Article

What is agent experience? (and why it’s good for customers, too)

With businesses laser-focused on customer experience, far too often the needs of agents get overlooked.

By Maggie Mazzetti, Staff Writer

Published June 11, 2021
Last updated June 17, 2021

 

   

     

Companies have long focused on customer experience; some may even say they’re, gasp, customer obsessed. But buzz words aside, all this means is that they’re putting the customer at the center of everything they do. From sales to marketing and support, these companies aim to please at every step of the customer journey.

With such a heavy focus on needs of customers, far too often the needs of agents get overlooked. And in reality, the two are more intertwined than you might think. Happier humans make better employees, and having the right tools to work with also means better experiences for customers.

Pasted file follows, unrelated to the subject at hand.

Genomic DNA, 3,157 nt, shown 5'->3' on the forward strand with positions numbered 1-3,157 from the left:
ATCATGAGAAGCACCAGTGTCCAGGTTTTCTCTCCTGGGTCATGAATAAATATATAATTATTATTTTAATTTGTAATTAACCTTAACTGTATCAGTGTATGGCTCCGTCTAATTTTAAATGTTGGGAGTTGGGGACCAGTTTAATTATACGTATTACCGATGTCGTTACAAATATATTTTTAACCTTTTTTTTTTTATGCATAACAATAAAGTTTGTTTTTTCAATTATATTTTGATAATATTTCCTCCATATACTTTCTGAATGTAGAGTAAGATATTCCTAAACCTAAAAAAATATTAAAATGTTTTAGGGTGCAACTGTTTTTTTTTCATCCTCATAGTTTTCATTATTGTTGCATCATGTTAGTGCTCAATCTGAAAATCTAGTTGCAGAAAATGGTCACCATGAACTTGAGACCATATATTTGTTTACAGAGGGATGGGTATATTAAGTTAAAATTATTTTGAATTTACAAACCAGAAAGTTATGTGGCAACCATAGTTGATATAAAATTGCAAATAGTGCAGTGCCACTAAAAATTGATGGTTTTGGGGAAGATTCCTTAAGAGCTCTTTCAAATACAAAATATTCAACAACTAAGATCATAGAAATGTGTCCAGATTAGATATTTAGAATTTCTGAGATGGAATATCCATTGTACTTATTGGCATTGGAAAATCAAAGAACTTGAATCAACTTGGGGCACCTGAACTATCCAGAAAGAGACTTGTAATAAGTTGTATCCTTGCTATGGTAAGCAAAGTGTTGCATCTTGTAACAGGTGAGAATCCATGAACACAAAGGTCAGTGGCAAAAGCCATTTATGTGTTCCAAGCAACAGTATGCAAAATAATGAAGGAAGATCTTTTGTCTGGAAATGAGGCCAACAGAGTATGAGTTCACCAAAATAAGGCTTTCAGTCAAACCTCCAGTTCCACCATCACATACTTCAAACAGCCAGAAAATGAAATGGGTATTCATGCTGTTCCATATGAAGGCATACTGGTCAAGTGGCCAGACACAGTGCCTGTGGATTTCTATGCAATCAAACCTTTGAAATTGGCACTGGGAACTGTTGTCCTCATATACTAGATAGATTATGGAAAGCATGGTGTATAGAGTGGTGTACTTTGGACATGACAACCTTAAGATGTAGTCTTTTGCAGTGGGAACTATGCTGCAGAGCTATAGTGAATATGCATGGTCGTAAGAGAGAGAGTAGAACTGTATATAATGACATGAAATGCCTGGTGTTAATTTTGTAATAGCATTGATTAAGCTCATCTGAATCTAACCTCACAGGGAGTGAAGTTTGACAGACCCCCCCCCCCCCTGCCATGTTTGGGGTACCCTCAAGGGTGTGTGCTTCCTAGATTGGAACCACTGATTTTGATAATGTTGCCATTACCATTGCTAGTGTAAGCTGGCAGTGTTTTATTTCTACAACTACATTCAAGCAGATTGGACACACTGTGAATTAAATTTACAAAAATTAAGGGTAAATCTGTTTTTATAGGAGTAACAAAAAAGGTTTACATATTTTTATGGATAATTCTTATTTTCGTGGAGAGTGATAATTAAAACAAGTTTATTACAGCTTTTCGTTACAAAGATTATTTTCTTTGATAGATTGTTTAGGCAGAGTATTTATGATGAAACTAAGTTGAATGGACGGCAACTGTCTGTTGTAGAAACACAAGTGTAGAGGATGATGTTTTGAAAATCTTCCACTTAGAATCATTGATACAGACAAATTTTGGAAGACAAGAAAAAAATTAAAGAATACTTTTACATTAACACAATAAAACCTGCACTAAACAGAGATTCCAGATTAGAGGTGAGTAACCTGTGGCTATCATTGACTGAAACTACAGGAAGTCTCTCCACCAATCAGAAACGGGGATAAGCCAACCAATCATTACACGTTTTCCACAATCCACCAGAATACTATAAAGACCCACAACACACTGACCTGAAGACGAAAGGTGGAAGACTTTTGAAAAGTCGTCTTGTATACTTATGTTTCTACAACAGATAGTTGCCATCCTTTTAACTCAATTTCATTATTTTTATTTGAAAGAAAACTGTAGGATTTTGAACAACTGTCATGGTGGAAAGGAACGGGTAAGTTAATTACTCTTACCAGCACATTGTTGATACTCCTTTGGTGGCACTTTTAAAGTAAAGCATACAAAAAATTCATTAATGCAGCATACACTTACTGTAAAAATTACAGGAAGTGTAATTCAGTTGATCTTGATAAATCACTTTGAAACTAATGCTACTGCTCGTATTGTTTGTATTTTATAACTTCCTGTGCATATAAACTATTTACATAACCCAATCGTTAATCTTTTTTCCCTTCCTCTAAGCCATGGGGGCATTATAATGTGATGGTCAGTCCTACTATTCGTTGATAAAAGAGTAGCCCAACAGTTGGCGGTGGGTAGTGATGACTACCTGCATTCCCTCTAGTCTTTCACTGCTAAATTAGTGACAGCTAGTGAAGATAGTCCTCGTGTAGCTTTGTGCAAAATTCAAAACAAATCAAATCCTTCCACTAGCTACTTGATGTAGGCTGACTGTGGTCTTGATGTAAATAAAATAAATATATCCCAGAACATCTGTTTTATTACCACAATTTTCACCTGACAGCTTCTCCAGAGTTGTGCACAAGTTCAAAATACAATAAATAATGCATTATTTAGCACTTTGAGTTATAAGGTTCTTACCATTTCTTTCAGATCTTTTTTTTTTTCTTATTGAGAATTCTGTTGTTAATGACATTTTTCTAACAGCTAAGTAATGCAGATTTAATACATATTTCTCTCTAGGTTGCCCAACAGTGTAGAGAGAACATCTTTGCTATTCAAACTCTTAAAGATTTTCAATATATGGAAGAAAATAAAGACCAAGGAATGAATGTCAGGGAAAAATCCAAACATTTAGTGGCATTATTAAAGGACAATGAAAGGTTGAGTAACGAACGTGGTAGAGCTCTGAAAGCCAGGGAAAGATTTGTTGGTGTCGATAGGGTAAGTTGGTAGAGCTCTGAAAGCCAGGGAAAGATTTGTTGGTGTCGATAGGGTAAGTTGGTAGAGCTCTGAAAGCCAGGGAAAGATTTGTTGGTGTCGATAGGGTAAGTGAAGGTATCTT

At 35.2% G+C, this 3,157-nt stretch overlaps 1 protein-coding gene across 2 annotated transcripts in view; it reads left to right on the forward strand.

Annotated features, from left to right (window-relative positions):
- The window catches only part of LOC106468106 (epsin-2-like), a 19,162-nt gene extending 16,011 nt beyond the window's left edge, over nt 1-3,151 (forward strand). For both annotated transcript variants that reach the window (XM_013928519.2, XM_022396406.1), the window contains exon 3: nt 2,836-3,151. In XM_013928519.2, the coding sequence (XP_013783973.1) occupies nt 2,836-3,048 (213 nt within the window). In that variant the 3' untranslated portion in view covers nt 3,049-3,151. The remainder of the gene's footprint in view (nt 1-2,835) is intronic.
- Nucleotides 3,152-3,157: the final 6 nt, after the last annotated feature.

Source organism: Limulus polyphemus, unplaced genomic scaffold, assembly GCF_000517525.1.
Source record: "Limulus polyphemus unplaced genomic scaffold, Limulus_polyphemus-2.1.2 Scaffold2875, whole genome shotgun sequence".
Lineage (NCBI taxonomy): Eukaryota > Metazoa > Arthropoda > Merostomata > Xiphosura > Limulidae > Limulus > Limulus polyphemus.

Here’s why focusing on agent experience is a win-win for any support team:

What is agent experience?

Much like customer experience, agent experience can mean any and all aspects of a support agent’s engagement with a company—from the tools and workflows that make it possible to do their job to the initiatives that prioritize their well-being. Put simply, these factors affect:

  • How easy it is for an agent to solve tickets
  • The quality of their interactions with customers